Once the hope of city officials, it now looks unlikely that Bellevue will be able to complete installation of its Safe Routes to School program before the start of the 2008 school year.
Jason Miller, representing KART and Wood River Rideshare, spoke to the Bellevue City Council Tuesday, July 10, explaining that the Idaho Transportation Department has yet to finalize its design guidelines, a process that could last until this fall or even into the next calendar year.
In June, Bellevue received a $94,494 reimbursement grant from ITD to improve the walking and cycling paths leading to Bellevue Elementary School.
"It probably won't get accomplished before school starts," Planning and Zoning Administrator Craig Eckles said.
Initially, City Administrator Tom Blanchard said the city was aiming to begin construction of the path, which would run along Cedar Street from Main Street to the school, in August in order to have it ready by the beginning of the school year.
Traffic consultant Lori Labrum said that although the city will have to follow ITD's design parameters, as it's supplying the majority of the funds, the city should be proactive and decide on a design it finds most beneficial to the city.
"I recommend we throw it in their lap and let them respond rather than wait for ITD," Labrum said.
The grant, however, will only fund construction, meaning Bellevue will have to include the design and engineering of the project in next year's budget.
At the meeting, Labrum also presented a number of different options of street design for the entire city, opening the discussion of the desired street standards that the city should meet when making improvements in the future.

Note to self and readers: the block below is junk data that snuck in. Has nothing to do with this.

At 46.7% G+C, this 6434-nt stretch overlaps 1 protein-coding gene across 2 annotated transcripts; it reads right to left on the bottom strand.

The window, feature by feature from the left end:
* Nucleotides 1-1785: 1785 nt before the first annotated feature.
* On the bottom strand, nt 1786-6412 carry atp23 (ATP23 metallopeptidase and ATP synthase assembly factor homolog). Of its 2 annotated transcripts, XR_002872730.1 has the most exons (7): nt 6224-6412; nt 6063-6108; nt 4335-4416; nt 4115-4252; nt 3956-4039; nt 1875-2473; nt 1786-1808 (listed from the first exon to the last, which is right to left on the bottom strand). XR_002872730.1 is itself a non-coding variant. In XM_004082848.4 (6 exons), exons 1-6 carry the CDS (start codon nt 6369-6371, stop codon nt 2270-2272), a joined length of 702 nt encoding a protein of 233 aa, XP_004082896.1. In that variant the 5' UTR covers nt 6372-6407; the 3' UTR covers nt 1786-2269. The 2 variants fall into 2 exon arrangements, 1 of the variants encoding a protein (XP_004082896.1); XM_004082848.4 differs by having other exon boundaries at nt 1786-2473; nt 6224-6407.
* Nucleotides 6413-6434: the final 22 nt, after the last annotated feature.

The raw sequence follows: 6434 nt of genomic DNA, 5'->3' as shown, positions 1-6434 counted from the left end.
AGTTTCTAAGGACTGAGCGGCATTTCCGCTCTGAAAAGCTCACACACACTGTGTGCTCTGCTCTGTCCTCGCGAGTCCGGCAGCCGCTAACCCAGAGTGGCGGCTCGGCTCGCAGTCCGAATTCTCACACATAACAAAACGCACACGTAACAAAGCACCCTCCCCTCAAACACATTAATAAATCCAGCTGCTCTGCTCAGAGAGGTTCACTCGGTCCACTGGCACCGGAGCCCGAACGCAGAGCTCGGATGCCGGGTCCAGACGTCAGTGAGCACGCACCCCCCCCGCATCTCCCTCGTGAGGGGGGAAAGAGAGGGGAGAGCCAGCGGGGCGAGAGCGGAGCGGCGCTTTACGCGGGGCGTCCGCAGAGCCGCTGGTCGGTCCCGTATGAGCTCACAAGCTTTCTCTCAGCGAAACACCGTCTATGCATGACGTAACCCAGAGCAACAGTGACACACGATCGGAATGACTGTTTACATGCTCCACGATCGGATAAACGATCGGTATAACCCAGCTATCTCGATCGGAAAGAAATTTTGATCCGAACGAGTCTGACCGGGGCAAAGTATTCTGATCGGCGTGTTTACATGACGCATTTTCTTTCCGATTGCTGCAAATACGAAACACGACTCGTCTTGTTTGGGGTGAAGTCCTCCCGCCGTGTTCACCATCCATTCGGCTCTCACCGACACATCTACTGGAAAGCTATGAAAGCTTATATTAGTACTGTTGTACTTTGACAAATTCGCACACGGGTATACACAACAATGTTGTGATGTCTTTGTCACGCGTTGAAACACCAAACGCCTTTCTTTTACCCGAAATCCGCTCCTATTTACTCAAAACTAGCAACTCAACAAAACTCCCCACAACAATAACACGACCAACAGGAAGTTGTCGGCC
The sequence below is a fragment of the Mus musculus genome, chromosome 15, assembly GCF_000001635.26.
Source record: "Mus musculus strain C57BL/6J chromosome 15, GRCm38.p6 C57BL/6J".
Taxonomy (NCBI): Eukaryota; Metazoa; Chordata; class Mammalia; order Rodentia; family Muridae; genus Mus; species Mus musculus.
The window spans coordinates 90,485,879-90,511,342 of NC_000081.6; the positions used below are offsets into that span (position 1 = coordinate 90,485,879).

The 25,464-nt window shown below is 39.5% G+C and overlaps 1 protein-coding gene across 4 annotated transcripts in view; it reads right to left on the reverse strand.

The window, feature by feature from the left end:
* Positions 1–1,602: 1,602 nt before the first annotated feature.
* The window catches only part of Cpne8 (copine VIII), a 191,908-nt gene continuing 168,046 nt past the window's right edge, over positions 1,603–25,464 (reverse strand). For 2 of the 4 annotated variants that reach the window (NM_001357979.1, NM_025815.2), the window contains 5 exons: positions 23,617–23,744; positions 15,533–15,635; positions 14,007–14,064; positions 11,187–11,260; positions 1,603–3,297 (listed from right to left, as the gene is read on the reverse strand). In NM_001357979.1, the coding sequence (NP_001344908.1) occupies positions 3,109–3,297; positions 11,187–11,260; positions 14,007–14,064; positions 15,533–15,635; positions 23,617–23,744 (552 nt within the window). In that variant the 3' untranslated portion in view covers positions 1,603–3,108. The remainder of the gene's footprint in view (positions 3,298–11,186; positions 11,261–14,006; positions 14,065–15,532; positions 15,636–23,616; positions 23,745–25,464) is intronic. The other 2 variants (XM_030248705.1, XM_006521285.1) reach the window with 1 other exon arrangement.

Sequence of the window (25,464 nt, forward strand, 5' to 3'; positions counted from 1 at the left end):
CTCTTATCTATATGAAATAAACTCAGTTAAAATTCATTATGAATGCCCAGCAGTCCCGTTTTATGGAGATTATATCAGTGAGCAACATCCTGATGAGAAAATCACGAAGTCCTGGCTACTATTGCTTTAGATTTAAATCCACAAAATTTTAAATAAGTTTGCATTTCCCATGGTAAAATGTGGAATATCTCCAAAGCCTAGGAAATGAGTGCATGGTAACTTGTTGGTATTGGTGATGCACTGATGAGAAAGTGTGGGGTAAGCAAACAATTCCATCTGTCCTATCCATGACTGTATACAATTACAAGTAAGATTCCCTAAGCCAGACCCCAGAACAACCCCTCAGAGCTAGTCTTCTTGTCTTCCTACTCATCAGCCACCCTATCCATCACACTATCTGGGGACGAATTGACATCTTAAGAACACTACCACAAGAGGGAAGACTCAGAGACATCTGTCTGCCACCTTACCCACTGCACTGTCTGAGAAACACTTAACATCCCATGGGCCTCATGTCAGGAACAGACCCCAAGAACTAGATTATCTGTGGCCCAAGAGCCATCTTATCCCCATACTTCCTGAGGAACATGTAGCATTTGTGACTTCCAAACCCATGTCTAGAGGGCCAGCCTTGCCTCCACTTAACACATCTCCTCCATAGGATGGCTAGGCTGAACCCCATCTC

While no decisions were made, council members made it clear that multi-modal pathways accommodating pedestrians and cycle commuters are a priority, as well as the inclusion of traffic-calming measures. Possibilities for addressing the latter concern including the incorporation of raised crosswalks at intersections on Main Street and building wider sidewalks throughout the city.
People attending the meeting expressed concern over how the projects were going to be funded, asking if such improvements would weigh into the council's decision to approve the annexations that are currently before the city.
"None of this is based on annexation," Eckles said. "It's simply based on the goals for our city as it expands."
Eckles said he will give the council's recommendations to Labrum and Dan Coonce, who works for the transportation consulting firm Transpo Group, and resume the discussion at a later date.